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# 4.2: Graphing Inverse Trigonometric Functions

Difficulty Level: At Grade Created by: CK-12

## Learning Objectives

• Understand the meaning of restricted domain as it applies to the inverses of the six trigonometric functions.
• Apply the domain, range and quadrants of the six inverse trigonometric functions to evaluate expressions.

## Finding the Inverse by Mapping

Determining an inverse function algebraically can be both involved and difficult, so it is useful to know how to map f\begin{align*}f\end{align*} to f1\begin{align*}f^{-1}\end{align*}. The graph of f\begin{align*}f\end{align*} can be used to produce the graph of f1\begin{align*}f^{-1}\end{align*} by applying the inverse reflection principle:

The points (a,b)\begin{align*}(a, b)\end{align*} and (b,a)\begin{align*}(b, a)\end{align*} in the coordinate plane are symmetric with respect to the line y=x\begin{align*}y = x\end{align*}.

The points (a,b)\begin{align*}(a, b)\end{align*} and (b,a)\begin{align*}(b, a)\end{align*} are reflections of each other across the line y=x\begin{align*}y = x\end{align*}.

Example 1: Find the inverse of f(x)=1x5\begin{align*}f(x) = \frac{1}{x-5}\end{align*} mapping.

Solution: From the last section, we know that the inverse of this function is y=5x+1x\begin{align*}y = \frac{5x+1}{x}\end{align*}. To find the inverse by mapping, pick several points on f(x)\begin{align*}f(x)\end{align*}, reflect them using the reflection principle and plot. Note: The coordinates of some of the points are rounded.

A: (4, -1)

B: (4.8, -5)

C: (2, -0.3)

D: (0, -0.2)

E: (5.3, 3.3)

F: (6, 1)

G: (8, 0.3)

H: (11, 0.2)

Now, take these eight points, switch the x\begin{align*}x\end{align*} and y\begin{align*}y\end{align*} and plot (y,x)\begin{align*}(y, x)\end{align*}. Connect them to make the inverse function.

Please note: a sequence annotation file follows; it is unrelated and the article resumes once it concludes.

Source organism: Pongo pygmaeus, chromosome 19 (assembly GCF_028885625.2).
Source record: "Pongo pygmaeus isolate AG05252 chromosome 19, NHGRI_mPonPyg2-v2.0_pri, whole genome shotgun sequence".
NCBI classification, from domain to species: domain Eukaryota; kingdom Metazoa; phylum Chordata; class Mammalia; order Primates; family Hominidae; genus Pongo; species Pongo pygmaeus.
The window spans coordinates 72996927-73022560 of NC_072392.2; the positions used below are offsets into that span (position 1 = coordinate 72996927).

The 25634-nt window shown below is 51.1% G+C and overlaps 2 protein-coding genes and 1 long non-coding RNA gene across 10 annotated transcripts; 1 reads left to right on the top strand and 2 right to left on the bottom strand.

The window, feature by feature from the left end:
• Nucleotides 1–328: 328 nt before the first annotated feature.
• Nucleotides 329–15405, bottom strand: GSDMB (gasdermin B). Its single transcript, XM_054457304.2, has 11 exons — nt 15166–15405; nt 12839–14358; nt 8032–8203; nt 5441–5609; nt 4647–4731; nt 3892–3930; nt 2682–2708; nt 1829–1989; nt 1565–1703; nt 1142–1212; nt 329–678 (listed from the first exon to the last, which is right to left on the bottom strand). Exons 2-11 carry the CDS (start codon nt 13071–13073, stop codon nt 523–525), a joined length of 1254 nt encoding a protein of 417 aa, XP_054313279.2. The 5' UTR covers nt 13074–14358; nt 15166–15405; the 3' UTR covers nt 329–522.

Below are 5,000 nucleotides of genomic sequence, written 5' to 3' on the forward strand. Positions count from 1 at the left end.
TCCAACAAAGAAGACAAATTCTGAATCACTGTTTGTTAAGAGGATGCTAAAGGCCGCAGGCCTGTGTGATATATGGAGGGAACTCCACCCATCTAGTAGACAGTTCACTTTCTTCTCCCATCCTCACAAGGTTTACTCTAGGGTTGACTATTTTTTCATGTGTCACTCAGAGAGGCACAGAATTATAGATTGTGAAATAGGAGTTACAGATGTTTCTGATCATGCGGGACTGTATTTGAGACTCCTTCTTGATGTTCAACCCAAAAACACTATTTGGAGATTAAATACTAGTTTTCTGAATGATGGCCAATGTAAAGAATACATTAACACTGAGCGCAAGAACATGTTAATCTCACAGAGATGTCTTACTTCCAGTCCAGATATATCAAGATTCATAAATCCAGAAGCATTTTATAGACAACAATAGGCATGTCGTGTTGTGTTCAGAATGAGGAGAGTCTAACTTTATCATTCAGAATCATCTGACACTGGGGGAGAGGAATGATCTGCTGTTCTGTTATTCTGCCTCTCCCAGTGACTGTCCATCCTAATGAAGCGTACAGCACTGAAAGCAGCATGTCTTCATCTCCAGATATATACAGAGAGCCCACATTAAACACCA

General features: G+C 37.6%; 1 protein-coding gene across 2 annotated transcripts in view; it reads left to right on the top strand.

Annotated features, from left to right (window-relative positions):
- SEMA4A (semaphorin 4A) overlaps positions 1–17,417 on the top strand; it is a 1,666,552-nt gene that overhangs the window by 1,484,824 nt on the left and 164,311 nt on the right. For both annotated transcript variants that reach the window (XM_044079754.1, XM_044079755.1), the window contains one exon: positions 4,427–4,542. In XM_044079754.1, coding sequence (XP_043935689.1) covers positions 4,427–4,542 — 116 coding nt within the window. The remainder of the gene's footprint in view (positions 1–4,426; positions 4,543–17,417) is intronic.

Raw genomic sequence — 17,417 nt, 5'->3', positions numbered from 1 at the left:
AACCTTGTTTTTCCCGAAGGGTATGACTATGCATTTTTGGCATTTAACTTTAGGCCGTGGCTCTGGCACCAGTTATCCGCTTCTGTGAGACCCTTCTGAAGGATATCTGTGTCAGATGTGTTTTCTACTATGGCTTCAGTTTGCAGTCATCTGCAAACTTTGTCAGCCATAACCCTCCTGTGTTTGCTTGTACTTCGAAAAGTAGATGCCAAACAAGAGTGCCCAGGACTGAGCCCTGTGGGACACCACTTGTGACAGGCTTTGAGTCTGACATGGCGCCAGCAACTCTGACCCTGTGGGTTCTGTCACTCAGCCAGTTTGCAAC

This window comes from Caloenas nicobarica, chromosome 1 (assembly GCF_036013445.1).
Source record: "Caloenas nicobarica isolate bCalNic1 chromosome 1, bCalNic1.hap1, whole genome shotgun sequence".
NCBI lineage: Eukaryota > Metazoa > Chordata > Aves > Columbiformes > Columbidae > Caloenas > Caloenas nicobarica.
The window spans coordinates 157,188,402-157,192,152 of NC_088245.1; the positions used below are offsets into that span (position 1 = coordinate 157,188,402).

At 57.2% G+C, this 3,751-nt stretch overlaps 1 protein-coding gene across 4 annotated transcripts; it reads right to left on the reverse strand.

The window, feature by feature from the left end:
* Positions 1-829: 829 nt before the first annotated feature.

A1: (1,4)\begin{align*}A^{-1}: \ (-1, 4)\end{align*}

B1: (5,4.8)\begin{align*}B^{-1}: \ (-5, 4.8)\end{align*}

C1: (0.3,2)\begin{align*}C^{-1}: \ (-0.3, 2)\end{align*}

D1: (0.2,0)\begin{align*}D^{-1}: \ (-0.2, 0)\end{align*}

E1: (3.3,5.3)\begin{align*}E^{-1}: \ (3.3, 5.3)\end{align*}

F1: (1,6)\begin{align*}F^{-1}: \ (1, 6)\end{align*}

G1: (0.3,8)\begin{align*}G^{-1}: \ (0.3, 8)\end{align*}

H1: (0.2,11)\begin{align*}H^{-1}: \ (0.2, 11)\end{align*}

Not all functions have inverses that are one-to-one. However, the inverse can be modified to a one-to-one function if a “restricted domain” is applied to the inverse function.

Example 2: Find the inverse of f(x)=x24\begin{align*}f(x) = x^2-4\end{align*}.

Solution: Let’s use the graphic approach for this one. The function is graphed in blue and its inverse is red.

Clearly, the inverse relation is not a function because it does not pass the vertical line test. This is because all parabolas fail the horizontal line test. To “make” the inverse a function, we restrict the domain of the original function. For parabolas, this is fairly simple. To find the inverse of this function algebraically, we get f1(x)=x+4\begin{align*}f^{-1}(x) =\sqrt{x+4}\end{align*}. Technically, however, the inverse is ±x+4\begin{align*}\pm \sqrt{x+4}\end{align*} because the square root of any number could be positive or negative. So, the inverse of f(x)=x24\begin{align*}f(x) = x^2-4\end{align*} is both parts of the square root equation, x+4\begin{align*}\sqrt{x+4}\end{align*} and x+4\begin{align*}-\sqrt{x+4}\end{align*}. x+4\begin{align*}\sqrt{x+4}\end{align*} will yield the top portion of the horizontal parabola and x+4\begin{align*}-\sqrt{x+4}\end{align*} will yield the bottom half. Be careful, because if you just graph f1(x)=x+4\begin{align*}f^{-1}(x) = \sqrt{x+4}\end{align*} in your graphing calculator, it will only graph the top portion of the inverse.